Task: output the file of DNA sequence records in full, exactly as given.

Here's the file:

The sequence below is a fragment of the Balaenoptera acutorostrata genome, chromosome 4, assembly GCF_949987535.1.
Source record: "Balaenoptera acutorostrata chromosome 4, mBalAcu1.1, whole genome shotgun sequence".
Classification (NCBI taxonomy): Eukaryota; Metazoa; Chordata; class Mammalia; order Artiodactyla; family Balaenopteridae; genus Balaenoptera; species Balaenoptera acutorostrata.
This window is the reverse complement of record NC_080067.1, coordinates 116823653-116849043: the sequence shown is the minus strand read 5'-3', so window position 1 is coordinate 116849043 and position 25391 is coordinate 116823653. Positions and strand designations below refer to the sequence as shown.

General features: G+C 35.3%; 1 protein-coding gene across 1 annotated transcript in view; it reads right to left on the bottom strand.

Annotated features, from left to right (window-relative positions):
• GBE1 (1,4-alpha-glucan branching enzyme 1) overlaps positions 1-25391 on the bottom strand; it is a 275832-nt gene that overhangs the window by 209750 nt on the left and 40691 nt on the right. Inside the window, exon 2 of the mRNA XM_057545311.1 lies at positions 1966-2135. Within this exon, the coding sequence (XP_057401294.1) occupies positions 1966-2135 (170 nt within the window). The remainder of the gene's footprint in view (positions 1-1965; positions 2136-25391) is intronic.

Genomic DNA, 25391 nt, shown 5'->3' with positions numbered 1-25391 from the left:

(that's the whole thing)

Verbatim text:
The sequence below is a fragment of the Balaenoptera acutorostrata genome, chromosome 4, assembly GCF_949987535.1.
Source record: "Balaenoptera acutorostrata chromosome 4, mBalAcu1.1, whole genome shotgun sequence".
Classification (NCBI taxonomy): Eukaryota; Metazoa; Chordata; class Mammalia; order Artiodactyla; family Balaenopteridae; genus Balaenoptera; species Balaenoptera acutorostrata.
This window is the reverse complement of record NC_080067.1, coordinates 116823653-116849043: the sequence shown is the minus strand read 5'-3', so window position 1 is coordinate 116849043 and position 25391 is coordinate 116823653. Positions and strand designations below refer to the sequence as shown.

General features: G+C 35.3%; 1 protein-coding gene across 1 annotated transcript in view; it reads right to left on the bottom strand.

Annotated features, from left to right (window-relative positions):
• GBE1 (1,4-alpha-glucan branching enzyme 1) overlaps positions 1-25391 on the bottom strand; it is a 275832-nt gene that overhangs the window by 209750 nt on the left and 40691 nt on the right. Inside the window, exon 2 of the mRNA XM_057545311.1 lies at positions 1966-2135. Within this exon, the coding sequence (XP_057401294.1) occupies positions 1966-2135 (170 nt within the window). The remainder of the gene's footprint in view (positions 1-1965; positions 2136-25391) is intronic.

Genomic DNA, 25391 nt, shown 5'->3' with positions numbered 1-25391 from the left: